It is no more news that with globalization and technological breakthroughs where electronic  auto mobiles are now in existence will make Premium Motor Spirit (PMS) and other petroleum products less lucrative because there will be very little or no demand and patronage by international communities.

For a country that is in an economic crisis largely because of its dependence on oil, and given the public push for a drastic upscale of diminutive non-oil sectors of the economy, how is the pursuit of oil in the north now our national priority?  When are we going to begin to think differently? Is it not this same government that boasts every day that they want to diversify the economy from oil that now is busy plotting to drain billions on wildcatting which is nothing but outright gambling?

The  former Minister of Education, Oby Ezekwesili while speaking at the  “civil engineering conference in Abuja recently has predicted that” Nigeria will be forced to ‘drink’ her fossil fuel unless its continued grip on crude oil was brought to an end.”

Ezekwesili explained that major oil producing countries at the moment were diversifying from their dependence on the commodity while Nigeria looked adamant to the development.

It is intellectually apposite to conclude that this new venture will only end up with wasting our scarce and highly needed funds which we should be deploying in other sectors to strengthen our economy, especially empowering our unemployed graduates to be engaged rather sitting and waiting endlessly for miracles.

If the aim of this proposal is to leverage on developing the northeast region as feigned by our leaders, why is the government not focusing on leveraging Renewable Energy, Manufacturing and Agriculture in the region? These sectors are much more sustainable and capable of creating shared development and a rapid one too rather than the wild goose chase for oil in our present economic circumstance.

As disclosed by experts, with an average solar irradiation of 2,400 kWh/m2, the Northeast region is one of the areas in the world best primed for investment in Solar power which would undoubtedly solve the region’s worst-in-the-country power situation on one hand and that of the entire country on the other.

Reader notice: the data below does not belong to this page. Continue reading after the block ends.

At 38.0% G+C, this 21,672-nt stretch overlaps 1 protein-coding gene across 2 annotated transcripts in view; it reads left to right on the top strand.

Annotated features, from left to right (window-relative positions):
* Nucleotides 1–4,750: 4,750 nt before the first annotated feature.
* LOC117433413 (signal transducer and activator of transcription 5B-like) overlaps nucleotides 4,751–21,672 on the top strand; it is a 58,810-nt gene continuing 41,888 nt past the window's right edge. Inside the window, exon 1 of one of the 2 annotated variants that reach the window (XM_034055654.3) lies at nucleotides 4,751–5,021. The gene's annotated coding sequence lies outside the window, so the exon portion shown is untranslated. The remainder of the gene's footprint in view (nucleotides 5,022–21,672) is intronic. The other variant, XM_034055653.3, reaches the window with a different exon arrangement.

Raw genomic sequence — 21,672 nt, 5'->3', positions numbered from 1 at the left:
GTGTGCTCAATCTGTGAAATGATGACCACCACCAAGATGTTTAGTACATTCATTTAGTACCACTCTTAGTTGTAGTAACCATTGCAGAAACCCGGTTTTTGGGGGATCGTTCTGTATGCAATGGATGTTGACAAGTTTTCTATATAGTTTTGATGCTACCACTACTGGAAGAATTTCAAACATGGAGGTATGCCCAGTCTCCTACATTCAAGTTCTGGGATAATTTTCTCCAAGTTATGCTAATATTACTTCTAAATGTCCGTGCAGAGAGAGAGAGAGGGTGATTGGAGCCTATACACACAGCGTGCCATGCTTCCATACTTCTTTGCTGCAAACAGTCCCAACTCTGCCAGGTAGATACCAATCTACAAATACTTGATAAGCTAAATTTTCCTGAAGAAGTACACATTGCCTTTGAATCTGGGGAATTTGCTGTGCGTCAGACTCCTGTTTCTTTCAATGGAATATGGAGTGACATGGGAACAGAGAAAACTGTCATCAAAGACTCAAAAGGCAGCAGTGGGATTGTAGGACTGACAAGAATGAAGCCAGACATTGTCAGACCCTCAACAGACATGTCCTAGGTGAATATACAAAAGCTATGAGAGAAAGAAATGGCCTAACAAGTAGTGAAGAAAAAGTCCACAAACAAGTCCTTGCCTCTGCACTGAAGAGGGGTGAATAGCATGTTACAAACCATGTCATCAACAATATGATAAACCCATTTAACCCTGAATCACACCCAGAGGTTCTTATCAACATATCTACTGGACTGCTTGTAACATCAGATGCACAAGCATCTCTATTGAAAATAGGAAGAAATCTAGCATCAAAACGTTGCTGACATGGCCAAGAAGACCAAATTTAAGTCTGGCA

Closely aligned to power generation is the manufacturing sector, and for a region that borders four other countries there are few better places to cite a manufacturing hub for high export gains and extended market opportunities.

Why are we not talking on massively investing on radically reversing the water loss of the Lake Chad to curb the current high hunger and poverty rates across that region, reignite economic growth and development and put more people to work than planning on draining the huge sums of money in search for oil- a venture that is at best, mere gambling?

However, we must understand that we cannot wish geology into place, irrespective of the amount of politics and supplications to God in the churches or mosques. That we have portions of Chad Basins in Nigeria does not mean oil must be in our own section. Even in the oil-bearing geologic Niger Delta, it is not all sections of the region that bear oil notwithstanding that they all have in full the same stratigraphic setting.

This mission as far as all liberal-minded Nigerians are concerned is a misplaced priority even to the affected region but politicians would not agree with this because they are engrossed with sentiment and selfishness. Even the so called experts or technocrats particularly the NNPC people who are duty bound to educate them seem to be the partners in crime.